ACLP’s Council values the relationship and opportunity to embed further C-L Psychiatry into the wider field of Psychiatry, and to leverage the strength and resources of the APA in this mission, says ACLP president, Jim Rundell, MD, FACLP.
“In recent years, our relationship with the APA has deepened,” he says. “The APA has increasingly called upon ACLP leaders and members to assist with strategic imperatives throughout Psychiatry because of our subspecialty expertise. And we have worked with the APA to leverage their size and resources to help advance the C-L Psychiatry strategic agenda. This has proven to be a fruitful collaboration. Increasingly, this strong interrelationship has become important for the growth of our field, and I encourage all ACLP members to support this by joining APA as a member as well.”
Key Responsibilities of the APA Council on C-L Psychiatry
The Council is tasked with:
ACLP is a partner in an APA-led program to establish a national clinical support center for clinicians treating patients with severe mental illness (SMI).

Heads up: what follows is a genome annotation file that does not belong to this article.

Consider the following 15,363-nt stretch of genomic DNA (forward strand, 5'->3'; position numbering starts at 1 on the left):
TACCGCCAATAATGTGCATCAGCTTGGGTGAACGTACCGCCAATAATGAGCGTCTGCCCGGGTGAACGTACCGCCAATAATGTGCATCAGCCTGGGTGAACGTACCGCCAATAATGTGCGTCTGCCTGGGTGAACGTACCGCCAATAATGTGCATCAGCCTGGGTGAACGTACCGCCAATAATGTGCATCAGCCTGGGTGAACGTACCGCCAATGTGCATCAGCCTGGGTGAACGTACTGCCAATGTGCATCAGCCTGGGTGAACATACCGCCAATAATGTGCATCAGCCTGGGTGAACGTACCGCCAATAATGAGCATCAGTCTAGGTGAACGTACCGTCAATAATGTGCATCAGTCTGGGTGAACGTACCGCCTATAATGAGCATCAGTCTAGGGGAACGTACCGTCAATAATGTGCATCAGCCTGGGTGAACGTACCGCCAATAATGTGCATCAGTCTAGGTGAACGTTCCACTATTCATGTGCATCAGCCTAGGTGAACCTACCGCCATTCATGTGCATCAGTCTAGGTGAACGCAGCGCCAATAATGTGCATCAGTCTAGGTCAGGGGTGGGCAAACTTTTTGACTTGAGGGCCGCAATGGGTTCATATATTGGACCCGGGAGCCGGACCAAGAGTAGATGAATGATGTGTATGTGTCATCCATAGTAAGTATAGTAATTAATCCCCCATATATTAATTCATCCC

APA has been awarded the Substance Abuse and Mental Health Services Administration grant for the five-year program which aims to promote person-centered treatment and recovery support of SMI individuals.
The coalition of organizations participating in this program include:
“This is a great opportunity to advance the use of first-episode psychosis programs and provide expertise on implementation of the program and providing community-based services,” says Kristin Kroeger Ptakowski, APA’s chief of policy, programs, and partnerships.
Oliver Freudenreich, MD, FACLP, has been appointed to serve on the program’s advisory board on behalf of ACLP and to provide clinical expertise. Dr. Freudenreich has expertise (clinical, teaching, and research) in all phases of schizophrenia, including first-episode psychosis and early course schizophrenia. He is co-director of the Massachusetts General Hospital Schizophrenia Clinical and Research Program.
Dr. Freudenreich’s academic interest is in the area of optimal psychopharmacological treatment for schizophrenia, including clozapine for refractory psychosis, early course schizophrenia, the role of medical morbidity in schizophrenia, and treatment adherence.
“Dr. Freudenreich’s identity and functioning as a C-L psychiatrist will add an important perspective to the advisory board, ensuring that considerations at the interface of psychiatry and medicine are expertly addressed,” says ACLP president Jim Rundell, MD, FACLP.
“APA has brought together a community of partners to ensure that this initiative is inclusive of expertise from all individuals and organizations who collectively want to ensure the most effective care for patients with SMI.”